Data-driven

The quid pro quo in the age of data: the consumer trust gap


Consumers don’t mind sharing their personal data with marketers (and businesses) in exchange for benefits. The nature and amount of data shared depends on the perceived value of the benefit.

It’s the principle of good old ‘quid pro quo’ and even goes back to permission marketing: I, the consumer trust you and give you permission to engage with me under the conditions stipulated in our contract.

That ‘quid pro quo’ shows in multiple areas and is often used in research. “Consumers don’t mind advertising or sponsored content a.k.a. native advertising in exchange for free access to news”. Or “consumers share their data because they want better tailored offers”.

The quid pro quo of data-driven and marketing optimisation: the promise

The latter, for instance in the shape of recommendations, is what constitutes a big part of the revenues of companies such as Amazon (over 30%). It also is key in data-driven marketing: relevance in exchange of data and relevance THANKS to data. Obviously data is now gathered in so many ways that for consumers it’s not really transparent which sources are used to ‘improve relevance’. The ‘quid pro quo’ equally is a continuous focus to enhance the customer experience across touchpoints whereby we strive to find the right match between the ‘quid’ and the ‘pro’ (who are not always in balance and to stand out often don’t even have too – excellence and positive surprises do matter).

Finally, the ‘quid pro quo’ is also the foundation of marketing optimisation, once known as conversion optimisation. I, the consumer, have seen your promise, and I decide to engage with you, offering my data, because I trust you deliver upon that promise. If one piece in that equation is missing, conversion drops, frustration sets in and consumer trust continues to erode. An example we all know: the promise of an ‘amazing white paper’ with far too many fields to fill in when progressive profiling is absent, and then seeing that the white paper is, well, far from amazing. Amazing is a dangerous word by the way, as are ‘ultimate’ and the likes we often see in ‘content marketing‘. If you promise amazing and ask a lot in exchange, you better offer more than amazing.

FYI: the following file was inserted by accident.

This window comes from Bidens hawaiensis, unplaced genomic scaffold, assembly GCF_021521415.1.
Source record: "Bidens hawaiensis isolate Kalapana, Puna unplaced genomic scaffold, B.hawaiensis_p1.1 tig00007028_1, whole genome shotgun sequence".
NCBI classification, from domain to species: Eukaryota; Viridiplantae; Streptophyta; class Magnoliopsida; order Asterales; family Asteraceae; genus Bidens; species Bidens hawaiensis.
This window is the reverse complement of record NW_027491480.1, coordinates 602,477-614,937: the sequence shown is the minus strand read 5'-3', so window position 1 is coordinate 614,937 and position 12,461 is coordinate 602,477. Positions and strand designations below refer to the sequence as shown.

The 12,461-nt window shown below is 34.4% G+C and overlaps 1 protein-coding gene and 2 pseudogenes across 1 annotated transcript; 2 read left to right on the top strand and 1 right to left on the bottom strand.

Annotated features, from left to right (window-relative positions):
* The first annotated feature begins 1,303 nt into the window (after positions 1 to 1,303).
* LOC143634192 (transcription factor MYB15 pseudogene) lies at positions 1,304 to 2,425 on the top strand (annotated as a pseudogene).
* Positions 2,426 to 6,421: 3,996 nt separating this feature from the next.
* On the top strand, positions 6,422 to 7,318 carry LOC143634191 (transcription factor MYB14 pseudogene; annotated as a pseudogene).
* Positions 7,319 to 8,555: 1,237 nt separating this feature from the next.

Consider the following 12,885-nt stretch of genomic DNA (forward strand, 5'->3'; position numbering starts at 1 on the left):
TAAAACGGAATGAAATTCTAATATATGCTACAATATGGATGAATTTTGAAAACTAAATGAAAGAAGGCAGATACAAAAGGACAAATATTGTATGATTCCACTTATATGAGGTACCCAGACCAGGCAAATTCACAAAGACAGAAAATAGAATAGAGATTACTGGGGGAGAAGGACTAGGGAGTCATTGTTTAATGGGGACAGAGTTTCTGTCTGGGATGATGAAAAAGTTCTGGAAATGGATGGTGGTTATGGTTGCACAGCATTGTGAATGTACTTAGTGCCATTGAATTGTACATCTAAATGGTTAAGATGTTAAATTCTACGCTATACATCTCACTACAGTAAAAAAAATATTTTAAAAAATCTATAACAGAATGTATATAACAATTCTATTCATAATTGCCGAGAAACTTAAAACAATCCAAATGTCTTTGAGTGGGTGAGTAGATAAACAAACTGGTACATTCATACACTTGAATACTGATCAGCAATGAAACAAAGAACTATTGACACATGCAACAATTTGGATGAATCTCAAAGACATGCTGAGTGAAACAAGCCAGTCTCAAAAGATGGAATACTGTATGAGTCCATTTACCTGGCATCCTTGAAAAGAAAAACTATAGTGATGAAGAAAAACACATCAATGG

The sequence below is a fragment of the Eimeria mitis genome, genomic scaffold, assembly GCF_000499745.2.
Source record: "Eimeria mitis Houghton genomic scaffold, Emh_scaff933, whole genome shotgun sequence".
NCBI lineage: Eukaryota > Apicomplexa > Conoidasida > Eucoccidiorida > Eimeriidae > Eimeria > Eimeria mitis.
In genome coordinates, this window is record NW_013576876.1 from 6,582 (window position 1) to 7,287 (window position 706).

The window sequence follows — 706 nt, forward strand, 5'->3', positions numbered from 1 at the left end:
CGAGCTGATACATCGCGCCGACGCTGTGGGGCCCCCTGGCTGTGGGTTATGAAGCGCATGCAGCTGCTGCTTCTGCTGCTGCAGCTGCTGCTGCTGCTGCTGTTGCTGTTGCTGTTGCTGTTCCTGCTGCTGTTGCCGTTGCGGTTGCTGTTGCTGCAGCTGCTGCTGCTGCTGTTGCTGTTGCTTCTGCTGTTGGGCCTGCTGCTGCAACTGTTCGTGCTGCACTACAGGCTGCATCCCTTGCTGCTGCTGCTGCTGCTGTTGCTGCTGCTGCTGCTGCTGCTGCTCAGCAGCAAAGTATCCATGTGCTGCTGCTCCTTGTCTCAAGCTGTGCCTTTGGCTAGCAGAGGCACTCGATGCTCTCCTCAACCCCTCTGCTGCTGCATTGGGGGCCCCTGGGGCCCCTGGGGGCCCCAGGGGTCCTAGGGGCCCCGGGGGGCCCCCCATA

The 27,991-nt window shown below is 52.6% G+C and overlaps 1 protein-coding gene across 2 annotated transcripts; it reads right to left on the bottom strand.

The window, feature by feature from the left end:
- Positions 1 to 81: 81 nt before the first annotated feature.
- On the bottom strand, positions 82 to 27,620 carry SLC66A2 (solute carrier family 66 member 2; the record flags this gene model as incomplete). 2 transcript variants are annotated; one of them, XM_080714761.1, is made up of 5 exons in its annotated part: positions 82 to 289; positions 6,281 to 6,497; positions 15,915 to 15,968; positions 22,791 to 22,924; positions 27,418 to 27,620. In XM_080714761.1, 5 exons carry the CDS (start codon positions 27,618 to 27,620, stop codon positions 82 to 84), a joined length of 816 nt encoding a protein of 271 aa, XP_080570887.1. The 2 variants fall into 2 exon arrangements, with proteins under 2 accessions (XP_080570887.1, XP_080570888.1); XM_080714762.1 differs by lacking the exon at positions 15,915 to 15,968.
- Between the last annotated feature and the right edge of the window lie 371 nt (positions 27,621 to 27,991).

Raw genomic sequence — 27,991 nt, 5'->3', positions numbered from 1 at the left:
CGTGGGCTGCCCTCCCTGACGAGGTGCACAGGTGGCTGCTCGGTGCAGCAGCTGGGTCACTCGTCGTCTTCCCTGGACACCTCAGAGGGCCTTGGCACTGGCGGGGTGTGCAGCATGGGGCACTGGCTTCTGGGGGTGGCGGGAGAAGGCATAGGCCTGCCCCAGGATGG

“People who know more about the ways marketers can use their information are more likely rather than less likely to accept discounts in exchange for data.”

— Annenberg School for Communication

Understanding why people share data: the trade-off fallacy

There is certainly a lot of truth in that ‘quid pro quo’. Yes, people dig recommendations when properly used (remember Amazon), they do like nice rebates and they don’t mind getting benefits in exchange for some data.

However, there is a danger: you need to be careful and make sure you don’t misunderstand the reason behind the why people share data.

A rather big wakeup call in that sense was given in a report from the Annenberg School for Communication, University of Pennsylvania this summer.

The title of the report: “The Tradeoff Fallacy: How Marketers Are Misrepresenting American Consumers and Opening Them Up to Exploitation“.

In a nutshell, the researchers found that, as opposed to the claim that the majority of consumers (in this case Americans) consent to give out information about themselves as a trade-off for benefits, most de facto don’t believe that ‘data for discounts’ is a square deal.

Then why do they do it? On top of the fact that in some occasions they just want to, there is a big issue. Quoting from the report: a large pool of Americans feel resigned to the inevitability of surveillance and the power of marketers to harvest their data.